Module 1: Oral History

Listening to Survivors

Ted Bolgar sitting at end of a long table with a camera and microphone in view.
Interview with Ted Bolgar. Photographer: Joyce Pillarella, 2018.

In this section, we will think about the particular dynamics and challenges of listening to Holocaust survivors recount their lives. Holocaust scholars, oral historians, and others who have spent decades listening to and contemplating these narratives have reflected on the difficulties of truly hearing and understanding what survivors have to tell us, as well as the ethical and political issues that contextualize their retellings. From the fundamental challenge of making a life experience into a “story” that is tellable, to the dangers of remembering publicly in the digital age, listening to survivors requires deep engagement and an appreciation for the complexities of their memories and their interpretations.

Listening to Survivors: How do we make meaning from narratives of the Holocaust?

In this lecture, Dr. Anna Sheftel discusses what it means to listen to the stories of Holocaust survivors and the process of interpreting and making meaning from their experiences.

Excerpt from Fateless

Imre Kertesz’s novel Fateless (sometimes translated as Fatelessness) recounts a young Hungarian teenager’s Holocaust experience, from his capture in Budapest, to his time in Auschwitz and Buchenwald, to his return to Budapest. The novel is based on Kertesz’s own Holocaust experience, and it grapples with the difficulties of representing what it means to have survived these camps. Kertesz focuses on the question of time, as in the day to day and constancy of the experience. He insists on the ways in which the camp and one’s captivity within it become one’s ordinary life, thereby resisting abstraction and platitudes about suffering, and forcing us to confront the Holocaust as something that encompassed his entire existence, from the most mundane details to the most painful moments. He asks for us to look closely, and to feel how the passing of time is part of the torture.

This excerpt is drawn from the end of the novel, when the narrator is liberated from Buchenwald and returns to Budapest. It describes the encounter the narrator has with a journalist, which gets to the heart of the many tensions around how survivors see their experiences versus what listeners want to hear.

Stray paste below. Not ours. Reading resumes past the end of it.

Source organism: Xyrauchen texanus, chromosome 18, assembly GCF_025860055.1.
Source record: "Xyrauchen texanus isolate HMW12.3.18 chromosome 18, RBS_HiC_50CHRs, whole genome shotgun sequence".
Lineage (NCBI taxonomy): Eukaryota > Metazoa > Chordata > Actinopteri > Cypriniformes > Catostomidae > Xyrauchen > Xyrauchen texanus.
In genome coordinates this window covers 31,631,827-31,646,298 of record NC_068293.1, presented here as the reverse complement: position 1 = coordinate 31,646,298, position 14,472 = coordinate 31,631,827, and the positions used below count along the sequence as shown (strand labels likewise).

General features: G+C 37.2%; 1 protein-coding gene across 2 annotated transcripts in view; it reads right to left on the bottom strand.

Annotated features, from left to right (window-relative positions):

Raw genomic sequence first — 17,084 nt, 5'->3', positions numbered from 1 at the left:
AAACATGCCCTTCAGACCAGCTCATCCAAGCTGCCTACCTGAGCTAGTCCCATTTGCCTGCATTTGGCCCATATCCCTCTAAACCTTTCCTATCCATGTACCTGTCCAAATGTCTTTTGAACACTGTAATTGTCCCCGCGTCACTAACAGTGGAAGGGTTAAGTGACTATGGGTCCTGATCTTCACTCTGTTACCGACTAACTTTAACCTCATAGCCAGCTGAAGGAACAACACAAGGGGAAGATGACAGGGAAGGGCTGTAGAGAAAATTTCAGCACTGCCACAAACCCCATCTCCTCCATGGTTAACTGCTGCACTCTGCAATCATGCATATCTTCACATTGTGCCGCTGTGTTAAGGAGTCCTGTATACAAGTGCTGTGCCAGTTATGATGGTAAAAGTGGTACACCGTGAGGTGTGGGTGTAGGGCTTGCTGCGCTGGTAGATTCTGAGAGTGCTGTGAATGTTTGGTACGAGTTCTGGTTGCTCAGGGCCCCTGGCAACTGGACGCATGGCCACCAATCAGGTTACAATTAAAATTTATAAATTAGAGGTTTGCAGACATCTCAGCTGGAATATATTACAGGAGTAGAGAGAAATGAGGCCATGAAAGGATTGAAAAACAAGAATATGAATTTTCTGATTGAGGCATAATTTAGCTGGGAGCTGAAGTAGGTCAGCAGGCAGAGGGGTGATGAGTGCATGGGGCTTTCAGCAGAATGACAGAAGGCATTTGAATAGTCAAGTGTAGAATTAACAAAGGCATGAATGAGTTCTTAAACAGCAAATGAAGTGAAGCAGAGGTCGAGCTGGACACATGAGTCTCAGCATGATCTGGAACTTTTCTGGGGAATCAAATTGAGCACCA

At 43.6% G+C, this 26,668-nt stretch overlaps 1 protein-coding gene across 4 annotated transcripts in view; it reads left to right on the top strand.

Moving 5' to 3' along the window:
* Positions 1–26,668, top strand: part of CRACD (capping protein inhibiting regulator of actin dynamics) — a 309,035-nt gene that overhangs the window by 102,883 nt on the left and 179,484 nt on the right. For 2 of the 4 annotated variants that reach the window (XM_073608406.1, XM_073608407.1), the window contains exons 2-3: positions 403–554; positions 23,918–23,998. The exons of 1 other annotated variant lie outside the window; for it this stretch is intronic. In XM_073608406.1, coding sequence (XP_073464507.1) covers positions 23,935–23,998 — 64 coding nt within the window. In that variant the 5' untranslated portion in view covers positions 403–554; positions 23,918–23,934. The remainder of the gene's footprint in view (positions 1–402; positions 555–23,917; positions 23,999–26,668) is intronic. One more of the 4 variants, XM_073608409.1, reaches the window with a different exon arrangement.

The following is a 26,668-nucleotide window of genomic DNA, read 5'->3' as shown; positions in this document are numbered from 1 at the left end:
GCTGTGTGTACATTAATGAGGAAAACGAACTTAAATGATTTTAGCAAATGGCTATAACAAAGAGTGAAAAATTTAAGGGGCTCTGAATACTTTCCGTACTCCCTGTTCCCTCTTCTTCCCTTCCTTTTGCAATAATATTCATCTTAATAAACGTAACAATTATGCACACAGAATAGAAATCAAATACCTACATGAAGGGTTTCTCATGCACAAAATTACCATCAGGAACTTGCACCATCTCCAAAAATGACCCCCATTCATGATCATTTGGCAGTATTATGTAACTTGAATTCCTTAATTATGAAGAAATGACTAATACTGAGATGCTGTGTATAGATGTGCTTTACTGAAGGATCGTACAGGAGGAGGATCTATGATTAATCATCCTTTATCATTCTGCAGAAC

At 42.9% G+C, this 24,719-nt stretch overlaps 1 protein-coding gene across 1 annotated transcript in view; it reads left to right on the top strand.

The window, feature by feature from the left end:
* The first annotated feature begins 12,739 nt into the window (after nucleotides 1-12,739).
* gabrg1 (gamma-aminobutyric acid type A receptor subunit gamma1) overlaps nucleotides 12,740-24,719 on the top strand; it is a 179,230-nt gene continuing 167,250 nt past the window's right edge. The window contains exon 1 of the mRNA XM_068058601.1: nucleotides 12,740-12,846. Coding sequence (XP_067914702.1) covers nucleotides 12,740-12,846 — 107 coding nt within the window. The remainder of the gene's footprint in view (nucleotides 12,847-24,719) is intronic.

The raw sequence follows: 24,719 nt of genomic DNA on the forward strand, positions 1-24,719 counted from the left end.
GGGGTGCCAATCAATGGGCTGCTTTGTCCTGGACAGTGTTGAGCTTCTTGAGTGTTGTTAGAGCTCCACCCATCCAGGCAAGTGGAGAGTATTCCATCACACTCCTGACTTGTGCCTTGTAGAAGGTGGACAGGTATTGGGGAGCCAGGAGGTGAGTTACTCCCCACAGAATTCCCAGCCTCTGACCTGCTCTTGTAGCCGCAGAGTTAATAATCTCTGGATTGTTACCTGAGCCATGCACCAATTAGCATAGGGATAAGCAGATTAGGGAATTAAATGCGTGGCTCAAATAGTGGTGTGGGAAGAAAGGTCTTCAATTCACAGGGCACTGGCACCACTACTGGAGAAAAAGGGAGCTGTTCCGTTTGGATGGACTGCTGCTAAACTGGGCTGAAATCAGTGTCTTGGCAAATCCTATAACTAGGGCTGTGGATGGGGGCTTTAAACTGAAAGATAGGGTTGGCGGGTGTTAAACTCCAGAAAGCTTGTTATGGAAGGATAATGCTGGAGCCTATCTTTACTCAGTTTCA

Questions on Fateless:

  • Why does the narrator become so frustrated with the way the journalist talks about the camps?
  • What is the journalist getting wrong?
  • How does the narrator talk about time and what is its significance in trying to understand the experience of the camps?
  • Why does the narrator resist characterizations of the camps as “hell” or “unimaginable?”

Guest Lecture: Henry Greenspan

Dr. Henry Greenspan is an oral historian, psychologist, playwright, and Professor Emeritus at the University of Michigan in Ann Arbor, who specializes in writing and teaching about Holocaust survivors and testimony. In this guest lecture, Dr. Greenspan discusses his experience interviewing Holocaust survivors and discusses the importance of collaborative inquiry when listening to survivor testimony.

Keynote for “Holocaust Remembrance and Representation,” a conference to aid planning the first Holocaust museum in Sweden, Stockholm, 2020.

Guest Lecture: Klaus Mueller

In this lecture, Dr. Klaus Mueller shares his personal journey towards finding gay survivors and developing a relationship of trust with them that allowed them to share their story, often for the first time. Dr. Mueller talks about the necessity for deep listening, flexibility, and attention to survivors’ particular needs when interviewing homosexual survivors of the Holocaust. He explains how he learned from his interviewees how he had to listen to these stories.

Oral History: Leslie Vertes

Leslie Vertes, born in 1924 in Ajak, Hungary, was drafted into forced labour service in 1944 in Budapest, Hungary. After six months, Vertes was able to escape and went into hiding in Budapest. When Budapest was liberated in 1945 by the Soviet army, Vertes was deported from Hungary for forced labour in the Soviet Union. After two years of forced labour, Vertes returned home to Hungary, eventually immigrating to Montreal in 1957 after the 1956 Hungarian revolution. In this clip, Leslie shares an experience of nearly being killed while in hiding in Budapest, and reflects on how and why he communicates his experience the way he does.

Questions for Reflection:

  • Why does Leslie Vertes talk about being “born four times?”
  • How does he balance trying to communicate the truth of his experience with “making it a story”?

To learn more about Leslie’s life and Holocaust experience, click here to visit the Azrieli Foundation’s Re:Collection and here to learn more about Leslie’s memoir, Alone in the Storm.

Oral History: Lisa Cohen

Lisa Cohen is the daughter of Bryna Wallace, whose testimony we watched earlier in this module. In this clip, Lisa reflects on her mother’s reluctance to speak publicly about her story.

Questions for Reflection:

  • How does Lisa Cohen balance her concern for her mother’s wellbeing in recounting with her agency in telling her own story?

Interactive Map

To learn more about Lisa’s family history, press on the menu button on the top left of the interactive map below. You will then be able to scroll down and click on the different icons.

This interactive map was created by Nicola Woodhead, a PhD candidate in History at the Parkes Institute at the University of Southampton, UK.



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Hear Our Voices Copyright © by Deidre Butler is licensed under a Creative Commons Attribution-NonCommercial-NoDerivatives 4.0 International License, except where otherwise noted.

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